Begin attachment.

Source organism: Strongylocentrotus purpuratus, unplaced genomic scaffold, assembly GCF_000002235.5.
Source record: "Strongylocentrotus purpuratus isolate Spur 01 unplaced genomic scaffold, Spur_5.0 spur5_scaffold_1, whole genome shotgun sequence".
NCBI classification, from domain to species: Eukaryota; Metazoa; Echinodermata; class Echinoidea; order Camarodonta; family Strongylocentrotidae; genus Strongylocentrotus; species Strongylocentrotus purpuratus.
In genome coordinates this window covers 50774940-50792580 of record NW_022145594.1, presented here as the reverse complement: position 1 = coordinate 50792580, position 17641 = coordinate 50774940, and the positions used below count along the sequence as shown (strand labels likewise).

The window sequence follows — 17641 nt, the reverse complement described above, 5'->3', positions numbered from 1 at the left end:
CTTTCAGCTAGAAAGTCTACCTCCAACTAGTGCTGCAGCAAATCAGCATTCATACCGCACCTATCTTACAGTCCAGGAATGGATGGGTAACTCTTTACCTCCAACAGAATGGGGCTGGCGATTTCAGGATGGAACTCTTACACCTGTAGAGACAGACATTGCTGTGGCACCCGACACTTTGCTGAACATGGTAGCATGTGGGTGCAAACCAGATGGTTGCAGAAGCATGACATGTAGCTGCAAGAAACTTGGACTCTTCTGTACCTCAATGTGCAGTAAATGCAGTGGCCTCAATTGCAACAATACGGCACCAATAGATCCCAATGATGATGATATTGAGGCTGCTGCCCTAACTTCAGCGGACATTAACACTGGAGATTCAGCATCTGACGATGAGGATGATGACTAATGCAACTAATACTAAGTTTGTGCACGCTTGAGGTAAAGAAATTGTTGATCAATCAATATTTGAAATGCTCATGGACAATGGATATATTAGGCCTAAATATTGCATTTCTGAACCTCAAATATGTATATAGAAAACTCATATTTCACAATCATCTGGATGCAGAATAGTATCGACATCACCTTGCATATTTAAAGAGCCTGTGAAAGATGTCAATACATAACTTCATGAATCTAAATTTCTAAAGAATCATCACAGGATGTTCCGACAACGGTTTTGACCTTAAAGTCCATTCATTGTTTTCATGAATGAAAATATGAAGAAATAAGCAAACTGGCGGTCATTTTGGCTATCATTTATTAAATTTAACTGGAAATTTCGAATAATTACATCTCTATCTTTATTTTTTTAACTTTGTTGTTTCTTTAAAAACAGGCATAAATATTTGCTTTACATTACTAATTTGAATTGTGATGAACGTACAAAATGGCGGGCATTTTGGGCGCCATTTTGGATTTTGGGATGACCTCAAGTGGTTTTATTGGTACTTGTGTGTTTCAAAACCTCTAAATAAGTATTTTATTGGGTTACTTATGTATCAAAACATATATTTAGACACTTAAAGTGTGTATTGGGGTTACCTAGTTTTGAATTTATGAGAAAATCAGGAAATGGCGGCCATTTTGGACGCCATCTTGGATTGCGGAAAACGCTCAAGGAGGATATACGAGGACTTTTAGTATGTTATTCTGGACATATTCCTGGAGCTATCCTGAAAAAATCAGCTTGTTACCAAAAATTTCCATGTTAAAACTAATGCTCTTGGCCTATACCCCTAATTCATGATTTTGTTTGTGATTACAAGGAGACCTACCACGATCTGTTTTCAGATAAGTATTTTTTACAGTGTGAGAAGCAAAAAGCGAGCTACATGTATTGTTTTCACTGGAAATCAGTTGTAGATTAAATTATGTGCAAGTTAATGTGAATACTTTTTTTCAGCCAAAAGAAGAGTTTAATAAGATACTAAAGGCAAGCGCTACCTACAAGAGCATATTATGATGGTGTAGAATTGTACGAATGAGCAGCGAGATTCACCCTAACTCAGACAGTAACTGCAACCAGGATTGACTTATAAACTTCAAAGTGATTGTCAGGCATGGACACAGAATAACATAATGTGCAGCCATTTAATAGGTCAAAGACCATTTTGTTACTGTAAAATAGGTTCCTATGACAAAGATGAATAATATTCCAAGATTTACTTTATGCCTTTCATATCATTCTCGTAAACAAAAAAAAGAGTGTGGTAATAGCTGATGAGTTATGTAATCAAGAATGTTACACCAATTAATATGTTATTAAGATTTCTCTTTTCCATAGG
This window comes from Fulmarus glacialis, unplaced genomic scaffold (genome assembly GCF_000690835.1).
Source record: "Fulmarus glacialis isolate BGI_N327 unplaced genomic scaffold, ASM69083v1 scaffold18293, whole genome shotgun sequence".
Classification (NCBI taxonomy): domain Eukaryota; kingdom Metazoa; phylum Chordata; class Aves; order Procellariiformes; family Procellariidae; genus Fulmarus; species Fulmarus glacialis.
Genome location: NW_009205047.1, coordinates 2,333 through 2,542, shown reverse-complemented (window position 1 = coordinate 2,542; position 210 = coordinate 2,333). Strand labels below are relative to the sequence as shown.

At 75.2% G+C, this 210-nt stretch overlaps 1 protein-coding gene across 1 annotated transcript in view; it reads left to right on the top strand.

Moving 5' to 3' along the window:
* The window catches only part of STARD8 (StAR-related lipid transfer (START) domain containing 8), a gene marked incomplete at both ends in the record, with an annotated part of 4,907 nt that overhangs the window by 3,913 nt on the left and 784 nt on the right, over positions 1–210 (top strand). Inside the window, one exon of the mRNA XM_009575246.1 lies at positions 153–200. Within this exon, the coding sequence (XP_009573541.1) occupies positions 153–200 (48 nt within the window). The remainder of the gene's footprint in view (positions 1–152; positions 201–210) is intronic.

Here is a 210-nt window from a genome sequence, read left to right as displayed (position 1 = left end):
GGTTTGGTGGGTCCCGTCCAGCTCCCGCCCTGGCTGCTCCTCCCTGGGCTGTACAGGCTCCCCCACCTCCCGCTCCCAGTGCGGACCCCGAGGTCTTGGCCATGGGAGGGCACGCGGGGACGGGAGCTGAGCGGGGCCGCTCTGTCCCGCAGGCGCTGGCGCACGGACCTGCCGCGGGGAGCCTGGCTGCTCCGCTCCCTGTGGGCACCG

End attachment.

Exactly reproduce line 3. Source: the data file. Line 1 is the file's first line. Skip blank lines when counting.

NCBI classification, from domain to species: Eukaryota; Metazoa; Echinodermata; class Echinoidea; order Camarodonta; family Strongylocentrotidae; genus Strongylocentrotus; species Strongylocentrotus purpuratus.